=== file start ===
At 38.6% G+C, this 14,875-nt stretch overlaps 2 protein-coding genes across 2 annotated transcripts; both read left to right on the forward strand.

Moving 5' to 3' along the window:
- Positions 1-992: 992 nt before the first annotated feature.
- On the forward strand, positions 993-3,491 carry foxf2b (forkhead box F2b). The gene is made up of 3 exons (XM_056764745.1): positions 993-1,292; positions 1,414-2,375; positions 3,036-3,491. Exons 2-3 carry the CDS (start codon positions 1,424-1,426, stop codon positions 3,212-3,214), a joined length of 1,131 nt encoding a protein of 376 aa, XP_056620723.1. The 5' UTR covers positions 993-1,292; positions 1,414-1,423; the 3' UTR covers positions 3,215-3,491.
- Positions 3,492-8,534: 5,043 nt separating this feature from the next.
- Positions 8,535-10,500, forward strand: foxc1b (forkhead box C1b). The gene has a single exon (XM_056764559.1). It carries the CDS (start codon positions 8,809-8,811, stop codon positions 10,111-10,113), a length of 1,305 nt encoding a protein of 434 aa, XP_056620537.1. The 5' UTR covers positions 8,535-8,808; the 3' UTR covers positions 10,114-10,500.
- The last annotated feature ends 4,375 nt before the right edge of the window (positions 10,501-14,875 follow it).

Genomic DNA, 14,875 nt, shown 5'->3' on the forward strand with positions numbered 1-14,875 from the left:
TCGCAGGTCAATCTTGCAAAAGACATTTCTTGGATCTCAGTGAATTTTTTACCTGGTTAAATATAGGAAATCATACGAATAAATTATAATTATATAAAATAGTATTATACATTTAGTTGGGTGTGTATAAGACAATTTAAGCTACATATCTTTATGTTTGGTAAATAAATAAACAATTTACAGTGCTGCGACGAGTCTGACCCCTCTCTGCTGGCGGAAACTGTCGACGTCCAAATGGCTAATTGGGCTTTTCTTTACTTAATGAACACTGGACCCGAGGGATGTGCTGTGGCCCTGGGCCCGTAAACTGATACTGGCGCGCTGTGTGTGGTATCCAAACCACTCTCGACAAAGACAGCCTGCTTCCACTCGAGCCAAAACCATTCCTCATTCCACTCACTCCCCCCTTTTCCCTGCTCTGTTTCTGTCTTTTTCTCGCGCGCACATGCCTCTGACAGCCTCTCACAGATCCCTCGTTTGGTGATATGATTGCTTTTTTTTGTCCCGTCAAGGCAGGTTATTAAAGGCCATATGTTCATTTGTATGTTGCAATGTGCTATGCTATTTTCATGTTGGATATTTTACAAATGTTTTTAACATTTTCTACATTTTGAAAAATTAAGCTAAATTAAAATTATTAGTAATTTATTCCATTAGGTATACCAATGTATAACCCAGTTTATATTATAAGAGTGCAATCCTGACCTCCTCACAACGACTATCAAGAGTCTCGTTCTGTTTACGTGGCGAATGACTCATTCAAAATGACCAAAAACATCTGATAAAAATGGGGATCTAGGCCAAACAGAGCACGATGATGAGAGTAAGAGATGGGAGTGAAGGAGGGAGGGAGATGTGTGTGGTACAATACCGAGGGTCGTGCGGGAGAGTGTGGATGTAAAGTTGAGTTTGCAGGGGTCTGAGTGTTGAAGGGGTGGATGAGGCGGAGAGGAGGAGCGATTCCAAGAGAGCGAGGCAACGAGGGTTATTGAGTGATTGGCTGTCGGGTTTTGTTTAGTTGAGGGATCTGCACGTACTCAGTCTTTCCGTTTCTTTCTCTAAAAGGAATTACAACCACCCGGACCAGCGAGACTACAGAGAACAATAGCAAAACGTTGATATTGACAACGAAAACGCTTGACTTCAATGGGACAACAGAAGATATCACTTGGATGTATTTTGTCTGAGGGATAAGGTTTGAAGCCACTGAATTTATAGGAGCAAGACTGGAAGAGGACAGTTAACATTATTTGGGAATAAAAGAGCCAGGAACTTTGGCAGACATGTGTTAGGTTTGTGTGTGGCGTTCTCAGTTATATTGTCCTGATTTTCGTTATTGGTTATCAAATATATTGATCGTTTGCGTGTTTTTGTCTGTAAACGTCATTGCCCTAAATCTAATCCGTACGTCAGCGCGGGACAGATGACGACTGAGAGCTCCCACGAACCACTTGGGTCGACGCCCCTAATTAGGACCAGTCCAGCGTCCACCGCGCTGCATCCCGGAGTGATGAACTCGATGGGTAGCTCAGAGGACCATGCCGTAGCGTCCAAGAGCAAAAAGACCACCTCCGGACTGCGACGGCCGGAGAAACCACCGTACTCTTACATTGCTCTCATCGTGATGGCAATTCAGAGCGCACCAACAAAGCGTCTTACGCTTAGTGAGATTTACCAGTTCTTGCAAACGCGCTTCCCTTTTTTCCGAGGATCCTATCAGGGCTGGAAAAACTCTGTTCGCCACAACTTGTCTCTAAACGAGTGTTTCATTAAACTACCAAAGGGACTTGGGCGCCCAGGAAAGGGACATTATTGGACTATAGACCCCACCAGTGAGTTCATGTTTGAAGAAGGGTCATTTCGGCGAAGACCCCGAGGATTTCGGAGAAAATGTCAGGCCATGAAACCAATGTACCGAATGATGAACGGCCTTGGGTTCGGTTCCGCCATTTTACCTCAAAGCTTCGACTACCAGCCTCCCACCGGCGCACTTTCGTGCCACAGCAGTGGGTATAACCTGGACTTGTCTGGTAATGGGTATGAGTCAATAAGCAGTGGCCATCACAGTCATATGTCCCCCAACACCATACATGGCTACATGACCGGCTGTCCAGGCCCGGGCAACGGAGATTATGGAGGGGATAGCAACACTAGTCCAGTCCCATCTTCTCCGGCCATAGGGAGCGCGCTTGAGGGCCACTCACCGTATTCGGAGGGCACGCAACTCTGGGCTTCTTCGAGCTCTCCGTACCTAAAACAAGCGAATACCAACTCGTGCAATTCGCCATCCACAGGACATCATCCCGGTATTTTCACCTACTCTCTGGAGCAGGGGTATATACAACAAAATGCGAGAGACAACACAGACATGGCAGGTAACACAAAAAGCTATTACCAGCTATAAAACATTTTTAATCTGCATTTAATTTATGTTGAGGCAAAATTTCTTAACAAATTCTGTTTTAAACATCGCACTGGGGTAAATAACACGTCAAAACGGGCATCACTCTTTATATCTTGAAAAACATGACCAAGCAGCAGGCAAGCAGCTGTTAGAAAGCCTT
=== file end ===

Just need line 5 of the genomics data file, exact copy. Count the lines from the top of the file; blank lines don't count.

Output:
- Positions 3,492-8,534: 5,043 nt separating this feature from the next.